According to the National Poll on Healthy Aging, more than half of people in their 50s and 60s are interested in having their DNA tested to find out more about their ancestry, understand various health risks, and to improve medical care.
On the other hand, two thirds of those polled said that DNA testing would probably cause them to worry too much about their future health.
The poll, which included 993 adults between the ages of 50 and 64, was conducted by the University of Michigan Institute for Healthcare Policy and Innovation.
Survey respondents were asked if they would be interested in taking tests to learn their genetic risk for three later-life disorders including Alzheimer’s disease, Parkinson’s disease, or macular degeneration. Around two-thirds of the respondents had at least some interest in each test.
The U.S. Food and Drug Administration has recently approved several disease-specific tests to be marketed directly to the public. Only one in 10 respondents reported taking genetic tests offered directly to consumers, while one in 20 had taken genetic tests ordered by a doctor.
Dr. Scott Roberts worked on both the design and the analysis of the survey. He has studied the use of direct-to-consumer genetic testing and found that people who take these tests with the primary goal of learning about their ancestral heritage often end up being “blindsided” by findings that show they have a high risk of developing diseases such as Alzheimer’s.
“Compared to previous findings in the general adult population, this age group appears to be a little more lukewarm about their views of the benefits versus the risks of genetic testing overall,” said Dr. Roberts. “The majority said they might be interested in knowing their risk for specific conditions, but on other hand they were worried about potential psychological distress from the results.”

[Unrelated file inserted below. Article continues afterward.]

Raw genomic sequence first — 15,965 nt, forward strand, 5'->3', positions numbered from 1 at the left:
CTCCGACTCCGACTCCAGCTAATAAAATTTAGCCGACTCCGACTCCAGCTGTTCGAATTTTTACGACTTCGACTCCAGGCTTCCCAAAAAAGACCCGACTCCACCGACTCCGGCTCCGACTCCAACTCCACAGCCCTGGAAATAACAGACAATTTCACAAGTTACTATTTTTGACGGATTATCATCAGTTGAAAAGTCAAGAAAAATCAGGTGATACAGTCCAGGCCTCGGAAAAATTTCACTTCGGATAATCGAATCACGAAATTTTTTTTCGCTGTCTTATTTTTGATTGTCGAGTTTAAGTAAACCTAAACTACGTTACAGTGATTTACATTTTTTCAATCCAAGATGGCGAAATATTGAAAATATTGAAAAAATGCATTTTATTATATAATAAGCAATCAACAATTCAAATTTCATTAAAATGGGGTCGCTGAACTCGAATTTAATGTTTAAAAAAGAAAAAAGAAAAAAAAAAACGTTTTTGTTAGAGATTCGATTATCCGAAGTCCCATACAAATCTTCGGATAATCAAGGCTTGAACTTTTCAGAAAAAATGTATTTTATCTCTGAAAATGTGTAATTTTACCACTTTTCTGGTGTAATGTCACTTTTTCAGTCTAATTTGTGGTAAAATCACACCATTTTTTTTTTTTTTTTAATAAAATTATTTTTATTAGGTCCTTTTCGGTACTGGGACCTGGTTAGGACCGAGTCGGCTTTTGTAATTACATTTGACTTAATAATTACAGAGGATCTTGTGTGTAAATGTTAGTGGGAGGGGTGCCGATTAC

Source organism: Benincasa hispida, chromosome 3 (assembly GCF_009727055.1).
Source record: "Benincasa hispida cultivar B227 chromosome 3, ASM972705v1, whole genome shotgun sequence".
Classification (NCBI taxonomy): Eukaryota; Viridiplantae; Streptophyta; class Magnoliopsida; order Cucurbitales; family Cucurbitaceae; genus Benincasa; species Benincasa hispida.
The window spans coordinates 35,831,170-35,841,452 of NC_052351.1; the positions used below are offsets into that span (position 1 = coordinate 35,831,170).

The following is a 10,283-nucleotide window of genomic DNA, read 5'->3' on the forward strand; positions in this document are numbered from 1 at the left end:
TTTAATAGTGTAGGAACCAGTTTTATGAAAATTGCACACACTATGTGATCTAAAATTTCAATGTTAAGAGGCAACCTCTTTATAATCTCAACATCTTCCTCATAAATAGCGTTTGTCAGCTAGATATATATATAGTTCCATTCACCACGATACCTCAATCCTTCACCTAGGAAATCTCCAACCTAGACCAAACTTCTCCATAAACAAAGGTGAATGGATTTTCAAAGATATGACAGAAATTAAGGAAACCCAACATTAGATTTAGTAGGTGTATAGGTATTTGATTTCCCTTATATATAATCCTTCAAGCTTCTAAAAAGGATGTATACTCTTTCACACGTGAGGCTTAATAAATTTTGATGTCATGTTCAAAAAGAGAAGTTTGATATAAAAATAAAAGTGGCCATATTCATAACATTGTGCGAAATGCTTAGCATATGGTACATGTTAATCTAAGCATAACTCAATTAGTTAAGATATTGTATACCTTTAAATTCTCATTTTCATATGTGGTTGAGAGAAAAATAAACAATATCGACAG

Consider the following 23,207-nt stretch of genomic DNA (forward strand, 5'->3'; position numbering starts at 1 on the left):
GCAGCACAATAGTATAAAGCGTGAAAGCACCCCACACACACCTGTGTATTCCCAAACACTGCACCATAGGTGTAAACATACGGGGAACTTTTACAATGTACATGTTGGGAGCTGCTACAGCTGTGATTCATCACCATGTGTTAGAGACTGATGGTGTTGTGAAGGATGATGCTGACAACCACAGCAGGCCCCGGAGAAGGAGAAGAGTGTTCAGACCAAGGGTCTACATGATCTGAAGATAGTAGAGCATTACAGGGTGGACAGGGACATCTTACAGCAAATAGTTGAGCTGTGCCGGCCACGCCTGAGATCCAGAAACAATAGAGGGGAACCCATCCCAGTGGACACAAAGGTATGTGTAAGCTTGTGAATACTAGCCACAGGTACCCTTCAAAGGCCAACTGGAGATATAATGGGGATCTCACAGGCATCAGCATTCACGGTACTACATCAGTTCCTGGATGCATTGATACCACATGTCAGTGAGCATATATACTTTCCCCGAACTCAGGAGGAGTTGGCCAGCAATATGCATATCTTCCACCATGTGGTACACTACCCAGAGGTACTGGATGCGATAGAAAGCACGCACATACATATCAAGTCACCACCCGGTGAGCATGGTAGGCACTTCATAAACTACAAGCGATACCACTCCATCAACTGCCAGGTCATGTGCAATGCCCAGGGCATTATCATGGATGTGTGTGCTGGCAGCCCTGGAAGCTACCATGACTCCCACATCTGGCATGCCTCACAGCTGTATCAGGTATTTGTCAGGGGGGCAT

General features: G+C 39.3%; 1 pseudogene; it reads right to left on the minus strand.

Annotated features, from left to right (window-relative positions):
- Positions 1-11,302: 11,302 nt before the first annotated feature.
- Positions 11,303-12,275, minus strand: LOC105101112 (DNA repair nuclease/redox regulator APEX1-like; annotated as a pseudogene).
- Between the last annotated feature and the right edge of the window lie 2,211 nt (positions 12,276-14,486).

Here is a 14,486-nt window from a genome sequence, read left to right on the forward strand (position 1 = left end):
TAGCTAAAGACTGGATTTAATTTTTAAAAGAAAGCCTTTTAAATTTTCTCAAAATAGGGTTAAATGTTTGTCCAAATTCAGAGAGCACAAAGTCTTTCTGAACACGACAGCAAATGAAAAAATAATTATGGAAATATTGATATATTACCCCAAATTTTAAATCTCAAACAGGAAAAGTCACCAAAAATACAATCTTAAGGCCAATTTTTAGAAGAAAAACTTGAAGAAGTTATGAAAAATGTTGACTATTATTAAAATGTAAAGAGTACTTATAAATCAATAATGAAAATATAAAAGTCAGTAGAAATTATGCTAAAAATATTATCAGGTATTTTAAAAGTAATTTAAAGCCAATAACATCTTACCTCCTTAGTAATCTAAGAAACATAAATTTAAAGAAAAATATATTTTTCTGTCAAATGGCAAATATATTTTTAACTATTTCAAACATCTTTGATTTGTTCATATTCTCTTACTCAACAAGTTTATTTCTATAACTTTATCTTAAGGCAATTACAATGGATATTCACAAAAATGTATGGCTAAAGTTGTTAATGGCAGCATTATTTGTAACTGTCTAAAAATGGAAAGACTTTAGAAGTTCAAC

According to Dr. Roberts, the accuracy of any genetic test is not 100 percent. He also pointed out that testing ordered by a physician often includes a genetic counselor who can help to prepare patients for handling the results and can help them understand what the test results actually mean.
Dr. Preeti Malani is the director of the poll and a professor of Internal Medicine at the U-M Medical School who has special training in geriatric medicine.
“Patients may not think about the downstream effects of direct-to-consumer genetic testing. An unexpected positive result may lead to several additional tests that may or may not be covered by insurance,” explained Dr. Malani.
More than 70 percent of the participants who had taken a direct-to-consumer test said they were interested in learning more about their ancestry, while just under 10 percent said they got tested to find out more about their health in general or their risk of a particular disease.
“We’re living in an era when advances like DNA testing are providing an amazing amount of useful health information,” said Dr. Alison Bryant, senior vice president of research for AARP. “As genetic testing becomes even more sophisticated and common among older adults, the challenge will be to ensure that people understand the benefits and limitations of these tests.”
This research was funded by the University of Michigan and AARP.